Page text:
Ohayami are certainly not a company I would recommend to future travellers.

As the bus drove out of the city, engine straining from the weight of over 60 passengers, I discovered that my seat didn’t recline, and accepted the fact that sleep was going to be near impossible that night.

 

Banaue

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Banaue is a mountain town in the highlands of North Luzon. It is the gateway to the Ifugao Rice Terraces; an ancient complex of paddies spread across the Philippine Cordillera which archaeological evidence suggests are over 2,000 years old. In 1995 the area was awarded the status of a UNESCO World Heritage Site. It was one of the places which had originally inspired me to come to the Philippines.

When we arrived in the morning it was raining and we were very tired, so we resigned ourselves to a lazy first day. We settled into a nice guest house called Querencia Hotel, which had restaurant overlooking the mountains, and we relaxed, occasionally turning our eyes wistfully to the window, where the downpour seemed to carry on relentless.

It eventually cleared up for a while, and during this brief lapse we ventured outside and made our way over to a local viewpoint, where we caught sight of mist drifting across the valley, blocking much of the scenery from view but making for an atmospheric landscape.

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We then wandered over to a nearby museum, which was filled with artefacts and had lots of information about the culture and history of the Ifugao tribes who call these lands home.

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After a good night’s sleep – and much improved weather – the following morning we were ready to start exploring the area properly. We went for a wander along a trail which followed an old irrigation canal through some of the rice fields outside Banaue, passing Tam-an – a humbly picturesque village – and then Poitan, which had some traditional Ifuago huts.

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We then returned to Querenia Hotel and packed our bags before jumping upon a jeepney heading to Batad. We had ideas in our minds of venturing out on a trek from there so we could see some of the terraces and villages which are a bit more off the beaten track. By a stroke of fortune we met a woman on the jeepney called Joy who was a registered guide. She was from Batad and spoke very good English, so we told her that we were interested in hiring her to take us out on a trek the next day if the weather was agreeable.

 

Batad

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Batad isn’t properly joined up to any roads so we had to get off the jeepney and walk the last few kilometres. We managed to make it to the village in time to see its breathtaking terraces before the sun went down, and then we claimed a dormitory-style room in a simple lodging house. It rained all night, and when we got up the next morning the entire village was so enveloped by fog that all we could see from the balcony was white. We began to worry that we were going to have to rethink our plans to venture out on a trek that day, but luckily the haze gradually lifted and the sun came out.

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We contacted Joy and told her that we could be ready to leave within a few minutes if she was still free to take us.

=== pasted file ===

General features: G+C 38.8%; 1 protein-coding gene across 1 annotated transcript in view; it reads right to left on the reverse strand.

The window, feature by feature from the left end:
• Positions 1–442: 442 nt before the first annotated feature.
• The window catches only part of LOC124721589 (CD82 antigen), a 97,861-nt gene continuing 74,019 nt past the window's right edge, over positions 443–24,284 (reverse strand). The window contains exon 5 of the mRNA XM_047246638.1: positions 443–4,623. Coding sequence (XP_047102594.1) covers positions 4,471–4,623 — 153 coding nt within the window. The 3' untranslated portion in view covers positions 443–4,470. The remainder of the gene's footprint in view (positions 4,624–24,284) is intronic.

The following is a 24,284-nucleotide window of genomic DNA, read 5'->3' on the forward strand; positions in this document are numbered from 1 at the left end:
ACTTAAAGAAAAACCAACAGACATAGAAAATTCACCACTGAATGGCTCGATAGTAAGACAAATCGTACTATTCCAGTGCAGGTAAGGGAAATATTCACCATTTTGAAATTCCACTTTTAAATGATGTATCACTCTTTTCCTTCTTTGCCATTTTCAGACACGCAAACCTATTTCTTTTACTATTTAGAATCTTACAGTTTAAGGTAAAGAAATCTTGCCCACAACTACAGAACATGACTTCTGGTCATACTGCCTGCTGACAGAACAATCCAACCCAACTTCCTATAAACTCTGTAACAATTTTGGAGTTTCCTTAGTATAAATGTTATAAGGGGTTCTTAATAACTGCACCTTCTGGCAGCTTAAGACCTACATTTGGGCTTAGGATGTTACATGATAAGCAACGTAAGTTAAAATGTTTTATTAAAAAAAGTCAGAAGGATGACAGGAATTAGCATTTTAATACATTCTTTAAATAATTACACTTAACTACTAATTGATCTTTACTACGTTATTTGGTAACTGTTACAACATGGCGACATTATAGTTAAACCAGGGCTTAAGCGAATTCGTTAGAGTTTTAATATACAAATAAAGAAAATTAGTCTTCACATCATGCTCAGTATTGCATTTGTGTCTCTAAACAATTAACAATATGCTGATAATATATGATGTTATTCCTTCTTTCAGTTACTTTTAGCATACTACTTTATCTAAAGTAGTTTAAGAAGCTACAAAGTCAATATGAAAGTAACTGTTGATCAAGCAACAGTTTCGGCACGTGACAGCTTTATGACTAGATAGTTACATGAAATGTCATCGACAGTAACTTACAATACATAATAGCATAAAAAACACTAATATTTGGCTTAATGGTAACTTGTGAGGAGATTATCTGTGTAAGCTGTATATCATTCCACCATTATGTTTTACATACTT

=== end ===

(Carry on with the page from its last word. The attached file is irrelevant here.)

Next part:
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Shortly after that, she was leading us out of the village through the terraces. Along the way she told us lots of interesting facts about the area and its people, and she was also happy to do her best to answer any questions we had. All but 2% of the people living around Batad have converted to Christianity, but some of their old summer festivals are still in practice, and she was able to tell me that the wooden effigies of a sitting man I kept seeing everywhere were depictions of Bulul, who, back in the days when they were animists, was placed around the fields to guard the rice.

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Once we had crossed the Batad terraces Joy led us over a mountain and through some woodlands. At around midday we reached a village called Cambulo, where we ate lunch, and then for the rest of the day we were hiking along a ravine with very striking scenery.

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Later that afternoon we reach Pula, a small village perched upon one of the mountain peaks.

 

Pula

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It only had one guesthouse, which was owned by an elderly lady whom everyone called “Aunty”. There was a French couple also staying there that night, and their guide and ours worked together to rustle up some vegetables and rice for dinner. While they were cooking Aunty’s grandson, Marvin, chatted with us about his life growing up in the terraces and his plans to get a job abroad for a while to improve his English. When we had finished eating we all sat around a fire and Marvin initiated a few puzzle games.

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In the morning we rose bright and early. We were all keen to get going, as we were hoping to get back to Banaue by lunchtime so we could catch the midday bus heading to Sagada. We were accompanied by the French couple and their guide for the remainder of our journey as we walked for four hours through a terrain of forests until we reached the main road. Once there, we thumbed a passing dumpster-truck and jumped onto the back.

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For more photos from the Ifugao Rice Terraces, click here. My travel-buddy James also has his own photography website.

If you are interested in embarking upon a trek around the area with Joy (whom I would highly recommend as a guide) then she can be contacted via email (jpoligon@yahoo.com) or her telephone number (+639366580357).